A Memorial Day thought: God Give Us More Quiet Heroes
by Senator Don Gaetz
As a boy, I could never understand why my father was reluctant to talk about his military service. He was hardly a shy man. And he loved this country and would and did kill its enemies. He just had little patience and less respect for those who pounded their chests and made themselves the heroes of their own war stories.
It wasn't until his death at age 49 and a military buddy was helping us prepare his obituary that I learned the bragging rights he could have claimed but didn't. He fought in the mud and blood and cold and heat in two theatres, and, at the end of WWII, this man who had initially refused a commission and enlisted as a "buck private" was leading hundreds of soldiers. When Hitler was beat, he volunteered for the Far East, his trip cut short only by Japan's surrender. A box I had never seen in his old green trunk in the basement was filled with medals.
My father wasn't much different from many, many others in uniform then and now. These are men and women who don't have to be called twice to defend the Flag. They just don't wrap themselves in it.
The reason they don't talk about themselves is because their service isn't and wasn't about themselves. It's about their country. And their buddies. And an uncomplicated code of honor that doesn't need puffing up.
For ten years I served on the Okaloosa School Board with a quiet hero named Howard Hill. He, too, volunteered. He flew combat missions in Vietnam, was shot down and wounded, was caged and tortured for years as a prisoner of war. He stood up to the worst and gave his best. Then, he came home to a divided, embittered and largely ungrateful nation. And still he continued to sacrifice and lead from the front. He looked for his buddies who didn't come home. He comforted and stood up for their families. He served and commanded with the greatest distinction.
When Libby and Howard settled in Niceville in the 1990's, the first thing they did was to sign up to help this community - not as headliners or chestpounders but as servants. For years he has made sure that every kid in his town who wanted to play soccer could play. He built the most successful youth athletic program around. But it was never about Howard. It was about the kids, other people's kids.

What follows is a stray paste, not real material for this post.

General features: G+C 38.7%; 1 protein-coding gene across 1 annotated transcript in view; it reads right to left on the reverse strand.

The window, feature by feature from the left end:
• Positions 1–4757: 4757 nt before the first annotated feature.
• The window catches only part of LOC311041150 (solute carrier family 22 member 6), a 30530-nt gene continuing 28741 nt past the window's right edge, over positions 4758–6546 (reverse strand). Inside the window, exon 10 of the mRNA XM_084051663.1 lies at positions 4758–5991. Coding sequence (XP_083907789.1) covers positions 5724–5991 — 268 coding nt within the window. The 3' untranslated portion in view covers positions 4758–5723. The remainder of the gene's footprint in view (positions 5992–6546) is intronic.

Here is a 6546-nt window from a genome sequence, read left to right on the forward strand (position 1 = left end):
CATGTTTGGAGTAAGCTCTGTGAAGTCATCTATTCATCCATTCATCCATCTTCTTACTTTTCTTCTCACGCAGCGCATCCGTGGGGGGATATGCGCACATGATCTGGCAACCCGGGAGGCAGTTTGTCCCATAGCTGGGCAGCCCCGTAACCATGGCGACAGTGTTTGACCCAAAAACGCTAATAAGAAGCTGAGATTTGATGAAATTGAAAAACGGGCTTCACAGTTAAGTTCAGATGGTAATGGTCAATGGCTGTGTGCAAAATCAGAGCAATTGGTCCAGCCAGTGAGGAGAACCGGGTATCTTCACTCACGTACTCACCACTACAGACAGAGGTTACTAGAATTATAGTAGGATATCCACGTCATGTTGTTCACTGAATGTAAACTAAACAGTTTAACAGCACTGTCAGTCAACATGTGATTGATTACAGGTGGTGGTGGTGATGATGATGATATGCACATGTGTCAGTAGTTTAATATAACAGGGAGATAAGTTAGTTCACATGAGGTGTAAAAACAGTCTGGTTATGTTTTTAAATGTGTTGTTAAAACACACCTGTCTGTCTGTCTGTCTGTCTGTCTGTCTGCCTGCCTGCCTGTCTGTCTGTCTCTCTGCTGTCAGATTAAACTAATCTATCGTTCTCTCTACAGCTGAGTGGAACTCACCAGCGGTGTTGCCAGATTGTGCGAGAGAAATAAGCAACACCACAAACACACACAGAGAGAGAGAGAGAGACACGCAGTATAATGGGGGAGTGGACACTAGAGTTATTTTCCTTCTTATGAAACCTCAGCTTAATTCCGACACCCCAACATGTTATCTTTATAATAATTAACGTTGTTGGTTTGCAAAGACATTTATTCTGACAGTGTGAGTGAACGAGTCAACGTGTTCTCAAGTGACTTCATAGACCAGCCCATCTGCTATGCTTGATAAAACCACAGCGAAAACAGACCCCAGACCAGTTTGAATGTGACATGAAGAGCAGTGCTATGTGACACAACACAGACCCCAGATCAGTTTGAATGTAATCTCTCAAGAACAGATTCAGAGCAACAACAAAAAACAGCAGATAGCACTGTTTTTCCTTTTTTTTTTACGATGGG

If you drive by the community soccer fields in Niceville you'll see a fresh new sign naming the place in honor of Howard Hill. The plaque rightly calls him "hero of our country, hero of our community." We had to do it as a surprise. Had he known, he would have stopped us.
In the decade I served with Howard, and in the fourteen years I've known him, he has never once called attention to his extraordinary service to America. He never calls himself "Colonel Hill." On the School Board, when some people use terms like "sacrifice" or "crisis" or "pain" to exaggerate a condition or policy decision or consequence, he has never once shamed us with the real meaning of those words or even raised his eyebrows. But when he leads the Pledge of Allegiance at meetings or assemblies, we all know what it means when Howard Hill comes to attention and places his hand over his heart.
When you are in the presence of Howard Hill or men and women like him, you seldom hear the first person singular. There is no need for stretched superlatives or raised voices or claims of great deeds or lists of benefits owed to them. What they have done speaks louder than blaring bugles. Who they are fills the room already.
Right now, these are pretty tough times for our state and our country. So many of the usual indicators are jagged or pointing down. Problems are real and not easily solved. We face new realities and hard choices, but nothing like those Howard Hill and other veterans have faced and conquered.
When I put out the Flag for Memorial Day I thought of my dad and I thought of my friend, Howard Hill. As the breeze lifted the colors, my hopes lifted, too. And I thanked God for quiet heroes.
To send Senator Don Gaetz and Email: http://www.gulf1.com/Elected/gaetz/Gaetzmail.htm